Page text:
The Pull of Skin
I was listening Amy Purdy talk to Oprah on the podcast Super Soul Conversations about the fact that she, Amy could still, in her mind, wiggle her toes. She said she could still feel her feet in her shoes. She said that more than once she has felt a raindrop hit her foot and that when she looks down she sees the wet of the drop and she also sees her prosthetic legs.
Amy Purdy talked about the fact the while she hardly has phantom pains that many amputees have, she does have phantom sensations.
This got me wondering about the skin sensations I have had all of my life that something is missing. It’s a subtle ache. It’s like I’m part magnet and my skin is working to pull to it what it needs to feel complete and at rest. This takes energy, and so while other people may be running errands or making lists or running a company, I’m busy being a bag of skin that has a job it can’t articulate or accomplish. This means I spend a lot of time what to others might look like spinning my wheels but to me feels like trying to be whole.
What if when the baby is formed inside the mother and then separated from her this is more of an amputation than a separation? This could explain the life-long shock many adoptees and many first mothers endure.
Amy Purdy never said she was separated from her legs. They were amputated. The language is strong and appropriate. You could argue that many adopted people and their first mothers are reunited and that, therefore, separated is a fine term to use, but I would argue that just as your relationship with your legs would never be the same if they were cut off and then reattached, I think the body and brain of either mother or child would be permanently altered by the amputation.
I know everyone is not the same, and I know that some people have much higher levels of resiliency than others. I am thankful that not everyone is damaged by relinquishment. I do believe it is possible to come through this amputation of relationship unscathed, just as it is possible for a human being to eat a car. It has happened. It can be done. But when the exception is held up as the gold standard, those who fall short feel less than and do not get the level of care they need. I think, then, it’s most efficient to assume that almost everyone suffers greatly from the amputation of source, the amputation from child. It’s kind and right to give as many people as possible the love and attention they need.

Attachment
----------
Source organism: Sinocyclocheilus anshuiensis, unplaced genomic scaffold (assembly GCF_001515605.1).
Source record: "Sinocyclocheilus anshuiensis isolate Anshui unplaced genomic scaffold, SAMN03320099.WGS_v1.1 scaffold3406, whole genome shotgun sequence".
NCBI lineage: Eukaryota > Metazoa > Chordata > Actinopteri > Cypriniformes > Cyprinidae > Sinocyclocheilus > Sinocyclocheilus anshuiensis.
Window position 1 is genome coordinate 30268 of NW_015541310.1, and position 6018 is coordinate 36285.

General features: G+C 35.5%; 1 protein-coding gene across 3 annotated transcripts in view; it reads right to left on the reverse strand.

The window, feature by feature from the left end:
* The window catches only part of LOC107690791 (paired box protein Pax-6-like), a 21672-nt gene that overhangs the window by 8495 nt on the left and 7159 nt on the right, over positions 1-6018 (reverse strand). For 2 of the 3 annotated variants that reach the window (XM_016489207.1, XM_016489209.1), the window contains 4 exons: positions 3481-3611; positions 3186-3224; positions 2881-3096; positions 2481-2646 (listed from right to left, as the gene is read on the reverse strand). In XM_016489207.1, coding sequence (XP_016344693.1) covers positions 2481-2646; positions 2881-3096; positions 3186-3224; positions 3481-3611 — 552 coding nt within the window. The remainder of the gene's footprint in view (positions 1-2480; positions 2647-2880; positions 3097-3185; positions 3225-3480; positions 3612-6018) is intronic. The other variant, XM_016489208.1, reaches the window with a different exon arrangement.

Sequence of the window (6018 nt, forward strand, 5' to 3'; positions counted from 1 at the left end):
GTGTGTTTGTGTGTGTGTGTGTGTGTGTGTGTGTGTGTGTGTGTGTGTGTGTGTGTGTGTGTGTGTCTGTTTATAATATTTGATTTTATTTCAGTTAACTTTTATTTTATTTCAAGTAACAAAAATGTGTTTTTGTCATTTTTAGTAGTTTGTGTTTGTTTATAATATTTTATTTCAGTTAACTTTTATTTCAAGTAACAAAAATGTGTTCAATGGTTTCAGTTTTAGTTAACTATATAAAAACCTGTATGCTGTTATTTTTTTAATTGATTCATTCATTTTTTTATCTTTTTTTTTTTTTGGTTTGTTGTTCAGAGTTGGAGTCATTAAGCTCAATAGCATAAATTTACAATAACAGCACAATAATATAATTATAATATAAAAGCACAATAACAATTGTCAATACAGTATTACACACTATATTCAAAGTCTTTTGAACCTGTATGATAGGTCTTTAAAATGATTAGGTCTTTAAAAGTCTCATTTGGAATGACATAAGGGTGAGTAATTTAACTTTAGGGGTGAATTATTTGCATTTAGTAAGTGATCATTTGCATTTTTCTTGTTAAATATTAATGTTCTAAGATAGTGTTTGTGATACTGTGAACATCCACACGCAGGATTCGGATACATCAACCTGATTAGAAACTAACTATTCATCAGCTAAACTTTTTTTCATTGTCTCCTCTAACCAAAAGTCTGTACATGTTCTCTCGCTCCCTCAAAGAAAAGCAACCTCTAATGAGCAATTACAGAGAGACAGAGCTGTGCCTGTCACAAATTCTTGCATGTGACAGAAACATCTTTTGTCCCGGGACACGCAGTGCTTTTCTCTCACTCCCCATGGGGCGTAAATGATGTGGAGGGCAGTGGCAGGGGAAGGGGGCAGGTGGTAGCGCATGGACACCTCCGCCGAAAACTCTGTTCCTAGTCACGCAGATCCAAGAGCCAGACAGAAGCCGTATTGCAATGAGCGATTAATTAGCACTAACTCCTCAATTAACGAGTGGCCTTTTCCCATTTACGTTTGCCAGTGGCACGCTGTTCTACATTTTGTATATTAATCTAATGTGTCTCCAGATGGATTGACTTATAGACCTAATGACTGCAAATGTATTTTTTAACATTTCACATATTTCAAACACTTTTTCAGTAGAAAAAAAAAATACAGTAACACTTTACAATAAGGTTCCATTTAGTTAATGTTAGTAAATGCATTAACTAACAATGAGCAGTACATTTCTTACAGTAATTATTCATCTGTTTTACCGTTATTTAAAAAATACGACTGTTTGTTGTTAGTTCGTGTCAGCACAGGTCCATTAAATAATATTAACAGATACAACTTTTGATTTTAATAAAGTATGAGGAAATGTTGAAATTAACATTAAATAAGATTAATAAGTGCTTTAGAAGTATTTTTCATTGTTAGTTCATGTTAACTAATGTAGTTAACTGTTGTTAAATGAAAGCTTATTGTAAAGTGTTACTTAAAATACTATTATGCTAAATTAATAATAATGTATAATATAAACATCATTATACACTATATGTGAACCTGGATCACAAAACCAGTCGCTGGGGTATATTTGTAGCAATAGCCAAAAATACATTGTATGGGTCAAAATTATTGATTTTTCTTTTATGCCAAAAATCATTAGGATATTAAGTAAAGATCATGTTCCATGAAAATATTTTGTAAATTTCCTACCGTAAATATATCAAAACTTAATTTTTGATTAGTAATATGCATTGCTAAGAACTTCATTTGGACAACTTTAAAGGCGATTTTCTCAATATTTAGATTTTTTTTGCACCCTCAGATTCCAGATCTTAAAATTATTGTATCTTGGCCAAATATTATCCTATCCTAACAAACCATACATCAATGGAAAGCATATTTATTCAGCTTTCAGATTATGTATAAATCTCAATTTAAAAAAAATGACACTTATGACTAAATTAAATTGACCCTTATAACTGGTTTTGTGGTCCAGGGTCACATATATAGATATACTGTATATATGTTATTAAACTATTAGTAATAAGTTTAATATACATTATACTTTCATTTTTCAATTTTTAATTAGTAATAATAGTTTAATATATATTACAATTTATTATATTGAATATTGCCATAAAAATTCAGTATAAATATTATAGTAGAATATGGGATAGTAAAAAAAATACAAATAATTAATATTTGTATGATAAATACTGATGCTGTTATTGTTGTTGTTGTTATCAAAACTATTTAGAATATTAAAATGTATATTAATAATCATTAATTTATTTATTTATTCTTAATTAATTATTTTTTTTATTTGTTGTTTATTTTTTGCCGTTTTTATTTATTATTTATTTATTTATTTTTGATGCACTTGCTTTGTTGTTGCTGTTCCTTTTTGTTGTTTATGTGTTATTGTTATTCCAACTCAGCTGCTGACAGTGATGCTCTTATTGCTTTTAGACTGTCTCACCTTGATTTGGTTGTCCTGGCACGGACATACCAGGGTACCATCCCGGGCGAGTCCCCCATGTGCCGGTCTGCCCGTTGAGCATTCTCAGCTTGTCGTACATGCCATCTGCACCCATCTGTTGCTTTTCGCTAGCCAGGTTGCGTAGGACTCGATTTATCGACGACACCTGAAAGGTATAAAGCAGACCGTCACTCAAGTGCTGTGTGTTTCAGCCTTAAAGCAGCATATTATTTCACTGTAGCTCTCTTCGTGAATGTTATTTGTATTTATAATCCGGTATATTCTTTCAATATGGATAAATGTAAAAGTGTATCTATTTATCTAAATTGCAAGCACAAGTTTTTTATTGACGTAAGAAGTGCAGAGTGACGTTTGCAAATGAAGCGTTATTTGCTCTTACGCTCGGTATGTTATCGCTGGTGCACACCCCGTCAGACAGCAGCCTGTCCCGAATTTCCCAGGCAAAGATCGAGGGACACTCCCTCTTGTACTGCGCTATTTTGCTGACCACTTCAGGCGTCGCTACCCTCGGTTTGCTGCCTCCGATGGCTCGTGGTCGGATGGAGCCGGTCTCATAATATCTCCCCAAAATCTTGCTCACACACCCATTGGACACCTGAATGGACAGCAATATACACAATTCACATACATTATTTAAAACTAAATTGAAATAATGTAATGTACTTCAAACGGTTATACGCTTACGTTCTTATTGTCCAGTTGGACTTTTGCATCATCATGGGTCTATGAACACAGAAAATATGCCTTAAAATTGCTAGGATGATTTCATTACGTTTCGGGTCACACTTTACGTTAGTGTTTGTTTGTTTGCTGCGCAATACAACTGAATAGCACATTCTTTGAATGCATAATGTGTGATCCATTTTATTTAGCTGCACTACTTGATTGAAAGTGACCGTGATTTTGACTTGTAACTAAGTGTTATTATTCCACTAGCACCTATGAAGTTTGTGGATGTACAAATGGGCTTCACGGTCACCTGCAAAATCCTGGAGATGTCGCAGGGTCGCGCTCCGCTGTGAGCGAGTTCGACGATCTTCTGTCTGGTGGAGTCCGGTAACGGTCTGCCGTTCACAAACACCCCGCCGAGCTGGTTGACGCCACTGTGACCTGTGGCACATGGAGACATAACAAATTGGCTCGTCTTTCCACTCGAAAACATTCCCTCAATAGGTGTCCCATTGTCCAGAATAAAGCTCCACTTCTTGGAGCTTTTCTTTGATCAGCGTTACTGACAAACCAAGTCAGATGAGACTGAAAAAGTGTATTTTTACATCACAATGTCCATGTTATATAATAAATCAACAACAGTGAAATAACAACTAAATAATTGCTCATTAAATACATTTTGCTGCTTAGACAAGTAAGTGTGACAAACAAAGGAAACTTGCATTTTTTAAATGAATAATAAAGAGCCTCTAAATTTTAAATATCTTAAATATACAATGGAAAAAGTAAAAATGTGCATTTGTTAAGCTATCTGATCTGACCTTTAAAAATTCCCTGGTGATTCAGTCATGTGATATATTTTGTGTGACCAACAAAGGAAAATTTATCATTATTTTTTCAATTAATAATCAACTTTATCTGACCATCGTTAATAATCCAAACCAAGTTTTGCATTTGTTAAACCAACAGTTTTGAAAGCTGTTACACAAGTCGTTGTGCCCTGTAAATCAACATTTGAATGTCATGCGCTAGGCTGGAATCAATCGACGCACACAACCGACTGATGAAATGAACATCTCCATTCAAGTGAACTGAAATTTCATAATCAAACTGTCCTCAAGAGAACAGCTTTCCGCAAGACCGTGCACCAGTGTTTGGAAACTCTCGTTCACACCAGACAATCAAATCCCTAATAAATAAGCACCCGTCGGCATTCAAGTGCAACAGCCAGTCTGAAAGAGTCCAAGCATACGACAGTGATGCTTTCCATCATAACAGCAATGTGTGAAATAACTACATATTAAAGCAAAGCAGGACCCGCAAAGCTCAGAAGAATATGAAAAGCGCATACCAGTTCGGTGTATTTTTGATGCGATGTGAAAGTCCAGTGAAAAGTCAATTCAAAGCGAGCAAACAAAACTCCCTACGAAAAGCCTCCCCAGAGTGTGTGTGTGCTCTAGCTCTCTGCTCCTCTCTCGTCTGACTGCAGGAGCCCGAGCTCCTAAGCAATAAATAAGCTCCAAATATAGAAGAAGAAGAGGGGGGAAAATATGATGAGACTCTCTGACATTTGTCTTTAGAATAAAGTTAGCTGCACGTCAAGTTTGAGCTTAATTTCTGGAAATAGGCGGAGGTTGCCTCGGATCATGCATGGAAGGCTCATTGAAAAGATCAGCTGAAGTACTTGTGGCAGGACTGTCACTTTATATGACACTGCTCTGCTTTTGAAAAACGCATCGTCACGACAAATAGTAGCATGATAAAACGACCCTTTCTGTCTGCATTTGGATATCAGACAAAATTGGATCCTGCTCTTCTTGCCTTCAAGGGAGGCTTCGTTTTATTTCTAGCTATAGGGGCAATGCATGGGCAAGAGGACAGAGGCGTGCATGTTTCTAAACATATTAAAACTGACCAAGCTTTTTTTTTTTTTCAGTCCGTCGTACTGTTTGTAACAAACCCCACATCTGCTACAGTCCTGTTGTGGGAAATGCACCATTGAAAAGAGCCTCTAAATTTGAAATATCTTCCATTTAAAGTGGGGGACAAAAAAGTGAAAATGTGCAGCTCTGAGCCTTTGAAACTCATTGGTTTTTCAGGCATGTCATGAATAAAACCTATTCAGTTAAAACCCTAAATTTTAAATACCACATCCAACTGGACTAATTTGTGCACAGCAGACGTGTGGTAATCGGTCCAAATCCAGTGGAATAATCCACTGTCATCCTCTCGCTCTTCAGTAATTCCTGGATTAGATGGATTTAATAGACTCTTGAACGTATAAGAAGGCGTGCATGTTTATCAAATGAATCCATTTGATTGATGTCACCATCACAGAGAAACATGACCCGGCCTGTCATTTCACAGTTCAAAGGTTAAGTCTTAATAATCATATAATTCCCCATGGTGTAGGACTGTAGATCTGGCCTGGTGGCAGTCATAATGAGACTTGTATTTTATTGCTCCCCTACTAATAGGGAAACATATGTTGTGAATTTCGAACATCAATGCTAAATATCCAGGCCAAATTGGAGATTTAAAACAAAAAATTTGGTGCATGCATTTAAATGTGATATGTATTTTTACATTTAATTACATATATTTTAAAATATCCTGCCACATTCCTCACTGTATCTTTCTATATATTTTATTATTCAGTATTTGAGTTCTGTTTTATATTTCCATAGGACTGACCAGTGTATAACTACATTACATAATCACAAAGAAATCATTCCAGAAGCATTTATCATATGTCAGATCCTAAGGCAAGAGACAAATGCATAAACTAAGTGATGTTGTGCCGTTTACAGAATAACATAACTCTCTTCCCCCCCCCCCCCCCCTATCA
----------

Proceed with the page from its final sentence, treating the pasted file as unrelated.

I wonder if there is some sort of cream that could be developed that contained elements of the mother’s fluids which could be rubbed on the baby’s skin every day. I wonder if there is some sort of soothing light the baby could be placed under to help ease the skin ache, just as my daughter lay under a special light after she was born to help cure her jaundice. I wonder if sound could help, singing bowls, something healing.
What I am trying to tell you is that I think the medical community has done more than fall on its face as far as helping babies who are separated from their mothers to grow into healthy adults. I think it has done more than fall on its face. I think the medical community has been lying on its face. It hasn’t even looked up.
Uh, hello? Am I the only one thinking about this stuff?
All those years and millions of dollars spent developing Viagra when children are leaving your care to endure a lifetime of discomfort?
Stand up. Look around. Get to work.
I want that cream.